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State controller blasts Hercules’ financial books

State Controller John Chiang today called Hercules’ books the “worst set of accounting records” he has ever seen, and blasted the city on numerous fronts in its audits of the city’s use of federal and state grants and transportation money.

Read my colleague Tom Lochner’s story here.

Here’s what Chiang had to say a few minutes ago:

SACRAMENTO – State Controller John Chiang today released findings from his first two audits of the City of Hercules, one focusing on its use of state and federal grants , the other on the City’s use of transportation funds . The audits found glaring holes in the City’s accounting and management of state and federal grant funds, as well as inappropriate charges against street repair funds.

“During my time in office, this could be the worst set of city accounting records I have seen,” said Controller Chiang. “The City’s books were so poorly managed, that I must question their use of every single federal and state dollar granted to the City.”

Auditors made 32 requests for 107 documents from the City, many of them basic ledger statements that are fundamental to any accounting system, but the City only could provide 15 documents. Requests for meetings with City staff often were ignored or cancelled, and by the end of the review, the City no longer employed a senior accountant.

The City could provide almost no records showing how it spent more than $2 million in state and federal grants, leading auditors to question the use of all grant dollars in 2009-10. Some of the grants included:

  • State Citizens Office of Public Safety: $100,000
  • State Housing and Community Development: $720,000
  • Federal EPA Watershed – West Coast Estuary Initiative: $146,025
  • Homeland Security Grant Program: $4,824

The City’s reporting was so poor that it even failed to list four additional federal grants, which together totaled $159,984.

Auditors also found the City was commingling gas tax receipts – which are solely restricted to fund street improvement projects – in an investment pool with other city funds. Given the City’s questionable fiscal management practices, there is concern that gas tax dollars may have been diverted to fund activities unrelated to public streets and roads, and the Controller has ordered the City of Hercules to remove those dollars and place them in a separate bank account. The City also incorrectly charged more than $39,000 in interest against the gas tax funds, which must be replaced.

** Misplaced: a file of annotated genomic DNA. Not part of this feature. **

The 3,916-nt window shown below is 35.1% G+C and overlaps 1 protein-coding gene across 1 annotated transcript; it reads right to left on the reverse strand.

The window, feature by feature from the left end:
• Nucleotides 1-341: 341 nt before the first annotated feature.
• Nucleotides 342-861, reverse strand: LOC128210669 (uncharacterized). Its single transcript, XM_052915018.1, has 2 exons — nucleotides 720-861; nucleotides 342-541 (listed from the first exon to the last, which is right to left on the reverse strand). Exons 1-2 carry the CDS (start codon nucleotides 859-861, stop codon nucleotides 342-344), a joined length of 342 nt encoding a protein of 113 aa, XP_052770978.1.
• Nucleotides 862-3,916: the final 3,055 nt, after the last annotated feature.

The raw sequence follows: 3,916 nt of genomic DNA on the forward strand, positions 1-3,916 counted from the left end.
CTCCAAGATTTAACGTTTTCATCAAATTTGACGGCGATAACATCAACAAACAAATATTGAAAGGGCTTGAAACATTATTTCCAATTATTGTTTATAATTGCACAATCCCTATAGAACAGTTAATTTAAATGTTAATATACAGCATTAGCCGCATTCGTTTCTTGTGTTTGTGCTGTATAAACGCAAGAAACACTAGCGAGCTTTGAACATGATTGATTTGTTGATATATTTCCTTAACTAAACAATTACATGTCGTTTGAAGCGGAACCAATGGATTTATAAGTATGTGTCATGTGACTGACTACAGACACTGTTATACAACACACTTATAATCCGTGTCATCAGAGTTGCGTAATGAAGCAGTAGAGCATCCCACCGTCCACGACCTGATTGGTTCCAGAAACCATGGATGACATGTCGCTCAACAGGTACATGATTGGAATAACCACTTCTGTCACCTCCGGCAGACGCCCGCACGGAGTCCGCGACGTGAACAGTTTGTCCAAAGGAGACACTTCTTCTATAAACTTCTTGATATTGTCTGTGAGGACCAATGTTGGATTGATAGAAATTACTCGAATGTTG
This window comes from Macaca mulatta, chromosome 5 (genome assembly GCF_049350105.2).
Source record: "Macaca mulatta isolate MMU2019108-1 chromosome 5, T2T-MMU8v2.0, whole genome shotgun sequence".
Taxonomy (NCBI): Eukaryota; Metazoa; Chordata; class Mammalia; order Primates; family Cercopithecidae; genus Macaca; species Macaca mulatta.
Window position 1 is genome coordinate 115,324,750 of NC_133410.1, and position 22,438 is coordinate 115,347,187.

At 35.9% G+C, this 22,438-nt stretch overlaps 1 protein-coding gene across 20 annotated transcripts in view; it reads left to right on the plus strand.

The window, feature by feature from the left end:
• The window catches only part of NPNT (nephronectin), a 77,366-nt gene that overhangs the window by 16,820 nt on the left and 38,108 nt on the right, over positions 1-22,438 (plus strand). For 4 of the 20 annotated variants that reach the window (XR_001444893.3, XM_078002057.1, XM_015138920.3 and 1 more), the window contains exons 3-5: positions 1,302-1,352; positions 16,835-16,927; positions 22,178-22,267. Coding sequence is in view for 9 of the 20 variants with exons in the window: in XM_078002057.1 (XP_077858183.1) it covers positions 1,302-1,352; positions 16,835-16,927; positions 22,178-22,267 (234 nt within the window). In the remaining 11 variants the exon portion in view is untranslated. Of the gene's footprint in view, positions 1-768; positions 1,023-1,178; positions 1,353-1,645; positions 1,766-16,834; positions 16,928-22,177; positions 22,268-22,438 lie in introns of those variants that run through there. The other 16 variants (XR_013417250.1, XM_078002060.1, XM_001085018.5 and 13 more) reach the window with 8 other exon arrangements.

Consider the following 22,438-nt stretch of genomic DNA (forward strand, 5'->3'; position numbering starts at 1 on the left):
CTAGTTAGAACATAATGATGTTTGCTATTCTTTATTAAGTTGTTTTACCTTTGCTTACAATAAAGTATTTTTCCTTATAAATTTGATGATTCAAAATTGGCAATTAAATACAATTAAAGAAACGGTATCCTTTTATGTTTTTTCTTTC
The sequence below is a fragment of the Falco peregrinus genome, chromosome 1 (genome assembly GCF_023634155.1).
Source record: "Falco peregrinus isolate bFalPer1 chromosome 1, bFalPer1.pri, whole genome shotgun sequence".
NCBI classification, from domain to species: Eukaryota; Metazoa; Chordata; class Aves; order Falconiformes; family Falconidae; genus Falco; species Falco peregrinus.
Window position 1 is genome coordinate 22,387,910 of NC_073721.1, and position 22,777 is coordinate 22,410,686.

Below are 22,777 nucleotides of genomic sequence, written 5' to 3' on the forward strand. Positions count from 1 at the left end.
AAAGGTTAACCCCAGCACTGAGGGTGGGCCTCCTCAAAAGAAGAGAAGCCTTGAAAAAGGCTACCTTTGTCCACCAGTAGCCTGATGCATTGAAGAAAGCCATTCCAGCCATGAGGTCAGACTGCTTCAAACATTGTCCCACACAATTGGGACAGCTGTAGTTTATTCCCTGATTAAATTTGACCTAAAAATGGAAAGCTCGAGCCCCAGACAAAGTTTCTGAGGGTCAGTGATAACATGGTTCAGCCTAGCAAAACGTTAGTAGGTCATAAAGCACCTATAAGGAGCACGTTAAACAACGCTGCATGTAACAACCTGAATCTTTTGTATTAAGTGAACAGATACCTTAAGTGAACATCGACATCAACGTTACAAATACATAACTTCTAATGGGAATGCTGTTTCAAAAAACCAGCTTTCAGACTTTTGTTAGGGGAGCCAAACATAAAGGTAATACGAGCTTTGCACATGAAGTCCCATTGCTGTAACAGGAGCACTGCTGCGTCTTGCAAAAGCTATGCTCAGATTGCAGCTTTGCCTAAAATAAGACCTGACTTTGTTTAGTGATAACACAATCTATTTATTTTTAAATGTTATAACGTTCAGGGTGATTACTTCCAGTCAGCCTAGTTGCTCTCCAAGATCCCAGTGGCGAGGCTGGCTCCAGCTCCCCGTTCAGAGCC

“The manner in which city officials approached their fiduciary responsibilities falls below every reasonable standard of care and begins to explain why Hercules is under water,” said Chiang. “The longer the City goes without accounting for its taxpayer dollars, the greater the risk that federal and state authorities will withhold money from the City, further increasing Hercules’ difficulties.”

The audits released today by the Controller will be followed by two separate reviews focusing on the City’s financial internal controls, as well as its redevelopment agency.

Posted on Thursday, May 10th, 2012
Under: California cities, Contra Costa County, Contra Costa politics | 2 Comments »

Moniz tops CA city manager pay list

San Ramon City Manager Herb Moniz was the highest paid city manager in the state in 2009, according to a compensation survey just released by the League of California Cities.

Moniz earned $359,669 annually per his W-2 income as reported to the league.

Three other city managers collected more total money in 2009 but it came in the form of one-time vacation or other retirement-related pay outs. Beverly Hills City Manager Roderick Wood collected $438,571 in 2009, for example. However, Wood’s total compensation included $140,289 in sick leave and vacation pay outs when he retired in August 2009. Wood then served as a contract city manager until Jan. 22, 2010. (Caveat: Keep in mind most city managers operate under contract and no two contracts are alike. For example, the city does not pay Moniz’ health insurance. Some city managers receive a car allowance, others do not. The leagues’ PDF includes a note field that explains some of the details behind the specific numbers.)

The league’s voluntary compensation survey included 90 percent of California’s city and towns. The agencies reported the amount of compensation that appeared in “Box 5″ of the Federal W-2 form for 2009.

“This method allowed for quick results and accounted for many benefits (e.g., car allowance, deferred compensation, payouts of unused leave, life insurance greater than $50,000, etc.),” the league stated in its news release.

The list does not include the infamous city of Bell, whose former city manager earned in excess of $800,000 and triggered statewide outrage and demands for reforms.

“Sunshine is the best antiseptic, and the league is working to ensure maximum transparency of compensation information to provide residents with the tools they need to ensure continued accountability at the local level,” said league executive director Chris McKenzie in a prepared release. “Within days of the revelations of the excessive and unreasonable salaries paid to the former city manager of Bell and others, the league’s City Managers’ Department responded immediately by conducting a manager compensation survey in partnership with the International City/County Management Association.”

McKenzie also said his association is developing guidelines for city councils in setting the compensation levels for appointed city managers that are expected to be released shortly after review and approval by the league’s board of directors.”

Posted on Friday, September 10th, 2010
Under: California cities | 10 Comments »